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Where Beauty & Nature Intersect

Seasons of Natural Beauty

Seasons of Natural Beauty

Whether you prefer to bask in the sun on a lake shore or slice through new fallen snow,
the dramatic progression of the seasons bring a special sense of beauty and wonder to
our lakes, rivers, forests, and fields.
Phenology, the study of seasonal changes in nature, is a past time for many who live
here. Whether we keep a journal or not, we are aware of more than the weather. We
look for seasonal changes in plant and animal life and view the changes as one of our
greatest assets.

Where there are maple trees, many tap trees and make maple syrup, mostly for their
own use. How do you know when the sap is running? When the temperature is above
freezing (in the 40s or 50s) during the day but still freezing at night. Every year is
Pussy willows begin to bud early with a steady march of blooming plant life into May.
The ephemerals, like hepaticas and wood anemones, are a precursor to larger flowers,
like trilliums, easily seen along the road into Itasca State Park, and the patch of marsh
marigolds, also known as cowslips, about two miles east of Park Rapids on the north
side of Highway 34.

By June, the trees are alive with bird song, the forest floor is carpeted with giant ferns
and wildflowers bloom in the countryside along fields and ditches, our beautiful biking
and hiking trails and lakes. It is always a thrill to see our state flower, the showy lady’s-
slipper. Another site to behold is wild iris, that often grow in patches near bodies of
water. Milkweed has become a treasured plant as we have learned monarch butterflies
depend on them to thrive and survive. So just know there are hundreds of kinds of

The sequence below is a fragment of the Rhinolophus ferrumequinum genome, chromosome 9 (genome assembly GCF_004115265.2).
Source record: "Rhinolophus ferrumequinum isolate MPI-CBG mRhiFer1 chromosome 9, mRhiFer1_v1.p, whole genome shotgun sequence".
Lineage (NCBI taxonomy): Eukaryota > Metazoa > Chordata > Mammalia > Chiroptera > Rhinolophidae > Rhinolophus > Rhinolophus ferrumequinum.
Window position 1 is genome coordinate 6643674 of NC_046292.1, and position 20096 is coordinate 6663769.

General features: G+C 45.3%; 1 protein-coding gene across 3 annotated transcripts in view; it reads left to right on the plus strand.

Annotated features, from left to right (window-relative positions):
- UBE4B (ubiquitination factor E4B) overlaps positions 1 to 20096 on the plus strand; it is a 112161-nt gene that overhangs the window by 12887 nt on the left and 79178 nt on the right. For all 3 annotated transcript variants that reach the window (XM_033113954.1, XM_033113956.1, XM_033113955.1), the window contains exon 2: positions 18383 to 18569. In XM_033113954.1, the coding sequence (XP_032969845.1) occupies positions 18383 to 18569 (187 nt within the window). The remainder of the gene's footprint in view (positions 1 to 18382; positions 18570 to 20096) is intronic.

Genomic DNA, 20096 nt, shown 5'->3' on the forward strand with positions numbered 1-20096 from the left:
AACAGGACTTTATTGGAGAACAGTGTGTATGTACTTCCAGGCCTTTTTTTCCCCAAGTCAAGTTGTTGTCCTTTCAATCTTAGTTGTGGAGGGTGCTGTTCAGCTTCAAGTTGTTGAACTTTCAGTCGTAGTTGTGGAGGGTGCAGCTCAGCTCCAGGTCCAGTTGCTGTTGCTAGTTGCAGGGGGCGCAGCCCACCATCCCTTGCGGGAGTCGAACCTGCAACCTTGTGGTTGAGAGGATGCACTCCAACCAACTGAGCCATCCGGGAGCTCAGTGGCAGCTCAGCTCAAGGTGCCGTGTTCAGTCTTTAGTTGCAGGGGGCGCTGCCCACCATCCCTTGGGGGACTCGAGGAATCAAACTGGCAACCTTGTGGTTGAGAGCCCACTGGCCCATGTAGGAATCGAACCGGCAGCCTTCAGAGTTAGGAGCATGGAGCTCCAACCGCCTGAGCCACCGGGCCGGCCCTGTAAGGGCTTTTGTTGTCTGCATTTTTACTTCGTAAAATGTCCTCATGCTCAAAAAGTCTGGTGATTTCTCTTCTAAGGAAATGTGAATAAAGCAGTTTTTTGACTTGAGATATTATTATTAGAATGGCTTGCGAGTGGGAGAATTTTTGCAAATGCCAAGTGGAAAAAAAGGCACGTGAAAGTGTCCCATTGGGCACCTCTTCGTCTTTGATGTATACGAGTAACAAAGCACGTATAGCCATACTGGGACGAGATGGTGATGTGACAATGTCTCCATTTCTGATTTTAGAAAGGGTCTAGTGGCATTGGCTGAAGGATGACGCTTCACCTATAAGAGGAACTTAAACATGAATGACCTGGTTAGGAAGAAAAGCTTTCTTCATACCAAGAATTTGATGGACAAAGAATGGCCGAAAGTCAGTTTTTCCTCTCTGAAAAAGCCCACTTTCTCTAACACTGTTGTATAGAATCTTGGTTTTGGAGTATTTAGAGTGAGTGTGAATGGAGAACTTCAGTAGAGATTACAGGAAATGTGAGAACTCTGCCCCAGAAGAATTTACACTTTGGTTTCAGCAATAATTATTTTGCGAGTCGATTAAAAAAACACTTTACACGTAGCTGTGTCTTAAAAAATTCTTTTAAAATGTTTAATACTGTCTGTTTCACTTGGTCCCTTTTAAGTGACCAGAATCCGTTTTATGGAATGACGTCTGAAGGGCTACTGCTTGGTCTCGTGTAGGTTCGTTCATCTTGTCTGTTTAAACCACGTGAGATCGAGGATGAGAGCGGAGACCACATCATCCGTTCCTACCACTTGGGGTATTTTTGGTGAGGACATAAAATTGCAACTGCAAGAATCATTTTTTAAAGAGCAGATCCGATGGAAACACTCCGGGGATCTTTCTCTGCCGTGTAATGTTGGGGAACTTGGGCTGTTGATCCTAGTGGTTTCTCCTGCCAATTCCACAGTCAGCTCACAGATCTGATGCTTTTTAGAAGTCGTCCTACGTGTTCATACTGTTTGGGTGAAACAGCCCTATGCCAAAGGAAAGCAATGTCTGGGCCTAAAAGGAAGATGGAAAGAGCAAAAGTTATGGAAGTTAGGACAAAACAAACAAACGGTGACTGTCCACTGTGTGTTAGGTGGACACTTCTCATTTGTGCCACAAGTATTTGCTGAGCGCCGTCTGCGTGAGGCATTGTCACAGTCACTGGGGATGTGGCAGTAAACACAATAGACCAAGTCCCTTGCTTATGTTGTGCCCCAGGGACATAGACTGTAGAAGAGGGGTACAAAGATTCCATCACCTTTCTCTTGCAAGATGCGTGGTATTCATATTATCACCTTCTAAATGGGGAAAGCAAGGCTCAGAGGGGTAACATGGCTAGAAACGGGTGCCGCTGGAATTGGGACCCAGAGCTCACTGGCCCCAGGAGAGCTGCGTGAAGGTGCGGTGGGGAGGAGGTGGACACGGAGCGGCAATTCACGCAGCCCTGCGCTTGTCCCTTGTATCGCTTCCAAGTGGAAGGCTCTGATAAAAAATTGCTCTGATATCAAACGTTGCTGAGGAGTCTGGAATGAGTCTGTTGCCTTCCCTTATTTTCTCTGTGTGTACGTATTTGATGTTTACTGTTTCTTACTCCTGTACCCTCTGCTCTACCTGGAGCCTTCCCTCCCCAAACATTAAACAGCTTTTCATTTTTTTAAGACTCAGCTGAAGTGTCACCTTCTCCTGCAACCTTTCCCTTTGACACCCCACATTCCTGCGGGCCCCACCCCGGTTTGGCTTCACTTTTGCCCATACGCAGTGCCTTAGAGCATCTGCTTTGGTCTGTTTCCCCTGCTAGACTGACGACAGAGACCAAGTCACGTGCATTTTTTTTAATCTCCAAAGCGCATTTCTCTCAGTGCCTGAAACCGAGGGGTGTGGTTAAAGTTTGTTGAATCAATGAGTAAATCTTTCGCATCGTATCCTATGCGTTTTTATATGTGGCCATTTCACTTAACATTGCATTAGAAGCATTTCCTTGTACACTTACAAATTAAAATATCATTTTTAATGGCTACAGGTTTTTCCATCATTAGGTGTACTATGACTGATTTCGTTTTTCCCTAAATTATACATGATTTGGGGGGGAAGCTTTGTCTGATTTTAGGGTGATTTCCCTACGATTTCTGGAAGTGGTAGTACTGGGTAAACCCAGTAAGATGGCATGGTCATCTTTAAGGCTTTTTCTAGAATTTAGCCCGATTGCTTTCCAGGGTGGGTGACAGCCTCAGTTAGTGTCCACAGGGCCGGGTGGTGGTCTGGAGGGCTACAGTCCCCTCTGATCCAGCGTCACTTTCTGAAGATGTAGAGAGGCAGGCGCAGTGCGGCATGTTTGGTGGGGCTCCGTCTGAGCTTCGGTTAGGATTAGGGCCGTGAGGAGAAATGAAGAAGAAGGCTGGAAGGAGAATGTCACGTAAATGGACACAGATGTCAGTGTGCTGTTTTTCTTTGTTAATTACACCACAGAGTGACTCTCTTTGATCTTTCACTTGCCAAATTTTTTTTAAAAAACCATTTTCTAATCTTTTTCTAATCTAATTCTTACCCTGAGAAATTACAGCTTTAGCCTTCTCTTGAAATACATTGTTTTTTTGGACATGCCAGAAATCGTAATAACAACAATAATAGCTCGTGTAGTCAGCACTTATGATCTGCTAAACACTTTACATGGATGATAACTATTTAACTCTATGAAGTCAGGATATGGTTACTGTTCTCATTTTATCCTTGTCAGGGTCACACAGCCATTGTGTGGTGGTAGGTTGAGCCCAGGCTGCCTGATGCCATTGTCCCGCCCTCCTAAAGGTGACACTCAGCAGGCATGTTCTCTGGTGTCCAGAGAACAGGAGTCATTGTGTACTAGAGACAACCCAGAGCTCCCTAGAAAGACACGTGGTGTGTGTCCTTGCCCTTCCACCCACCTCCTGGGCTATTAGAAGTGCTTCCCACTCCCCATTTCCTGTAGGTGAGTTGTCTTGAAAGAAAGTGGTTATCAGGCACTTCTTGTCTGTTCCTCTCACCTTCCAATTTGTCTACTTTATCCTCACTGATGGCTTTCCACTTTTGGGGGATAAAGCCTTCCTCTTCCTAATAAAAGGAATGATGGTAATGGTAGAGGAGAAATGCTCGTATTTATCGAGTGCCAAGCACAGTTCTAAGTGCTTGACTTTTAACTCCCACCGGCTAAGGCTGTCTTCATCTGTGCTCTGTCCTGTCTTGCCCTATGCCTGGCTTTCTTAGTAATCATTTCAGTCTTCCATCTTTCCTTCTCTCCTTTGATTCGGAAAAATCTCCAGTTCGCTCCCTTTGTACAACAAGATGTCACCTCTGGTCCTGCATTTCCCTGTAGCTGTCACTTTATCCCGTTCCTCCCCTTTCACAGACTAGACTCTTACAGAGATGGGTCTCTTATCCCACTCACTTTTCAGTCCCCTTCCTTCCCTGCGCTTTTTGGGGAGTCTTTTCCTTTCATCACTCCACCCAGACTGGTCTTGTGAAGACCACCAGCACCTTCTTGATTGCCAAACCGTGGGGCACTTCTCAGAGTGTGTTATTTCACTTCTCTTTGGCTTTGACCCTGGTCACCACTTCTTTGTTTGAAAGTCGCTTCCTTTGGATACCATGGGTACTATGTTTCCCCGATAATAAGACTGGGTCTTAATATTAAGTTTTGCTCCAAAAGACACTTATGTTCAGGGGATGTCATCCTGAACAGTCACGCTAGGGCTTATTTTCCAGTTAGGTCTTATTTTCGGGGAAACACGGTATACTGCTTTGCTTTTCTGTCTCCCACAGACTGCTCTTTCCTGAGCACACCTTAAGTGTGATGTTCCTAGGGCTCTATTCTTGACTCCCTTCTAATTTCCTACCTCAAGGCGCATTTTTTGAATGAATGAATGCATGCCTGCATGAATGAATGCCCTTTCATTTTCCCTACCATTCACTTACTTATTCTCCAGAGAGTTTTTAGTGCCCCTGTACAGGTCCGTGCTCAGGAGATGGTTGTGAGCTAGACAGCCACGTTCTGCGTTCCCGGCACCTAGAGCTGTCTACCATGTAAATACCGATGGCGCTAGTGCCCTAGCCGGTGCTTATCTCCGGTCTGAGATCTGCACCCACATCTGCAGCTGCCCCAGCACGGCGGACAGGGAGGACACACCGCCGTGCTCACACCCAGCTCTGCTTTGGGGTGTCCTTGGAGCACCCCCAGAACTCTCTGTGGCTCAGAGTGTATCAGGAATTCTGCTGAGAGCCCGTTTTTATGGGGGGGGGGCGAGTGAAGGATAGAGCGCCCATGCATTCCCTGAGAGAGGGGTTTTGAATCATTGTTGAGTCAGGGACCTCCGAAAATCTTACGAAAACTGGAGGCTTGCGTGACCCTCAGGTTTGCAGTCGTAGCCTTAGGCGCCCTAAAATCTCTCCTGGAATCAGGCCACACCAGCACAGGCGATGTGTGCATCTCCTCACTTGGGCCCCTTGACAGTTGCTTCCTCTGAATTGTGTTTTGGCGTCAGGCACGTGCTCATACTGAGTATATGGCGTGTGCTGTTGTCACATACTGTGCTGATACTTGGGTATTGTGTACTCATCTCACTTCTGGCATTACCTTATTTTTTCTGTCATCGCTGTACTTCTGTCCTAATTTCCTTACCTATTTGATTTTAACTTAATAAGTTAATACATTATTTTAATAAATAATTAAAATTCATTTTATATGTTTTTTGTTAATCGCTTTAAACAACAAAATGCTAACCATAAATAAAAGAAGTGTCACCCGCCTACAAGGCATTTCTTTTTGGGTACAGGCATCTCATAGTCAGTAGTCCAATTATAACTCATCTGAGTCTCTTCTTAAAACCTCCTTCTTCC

wildflowers waiting to be “discovered,” some you will know as some kind of a daisy and
others, like Indian paintbrush, so unique you’ll never forget the first time you saw one.

When golden rod and purple asters bloom, they signal fall is on the way. Sumac begin
bearing bright red clusters of berries, while their leaves are still bright green. The
northern landscape advances into fall colors so breathtaking you won’t be able to resist
a drive, bike ride or walk to take them all in. Or jump on an ATV trail and explore the
back country. On a still morning, you can catch the fall colors reflecting on the lake.
Beauty defined.

The winter landscape is when our forests of Norway (red) pines, white pines, jack pines,
spruce and balsam stand proud. Even without their leaves, birch and poplar provide a
contrast. It’s a great time of the year to study bark, find pine cones and take photos,
especially when snow frosts green branches. Occasionally, hoarfrost or rime ice
transform the landscape into true winter wonderlands. Hoarfrost forms on cool, clear

nights, rising from moisture near the ground. Foggy nights when moisture deposits
create spiky formations on cool surfaces can result in rime ice. Close up, hoarfrost and
rime ice look a bit different, but how can anyone resist taking photos when Mother
Nature’s exterior decorators have been at work?
Learn more
If you want to learn more, there are field guides and books for everything from
amphibians to wildflowers or take advantage of naturalist-led hikes year-round at Itasca
State Park or programs at the Tamarac National Wildlife Refuge.


Park Rapids Lakes Area Chamber, a Partner of Explore Minnesota Minnesota Chamber of Commerce Northwoods Bank, Partner of Park Rapids Lakes Area Chamber Citizen's Bank in Park Rapids, MN Park Rapids Downtown Business Association Park Rapids Lakes Area Convention & Visitor's Bureau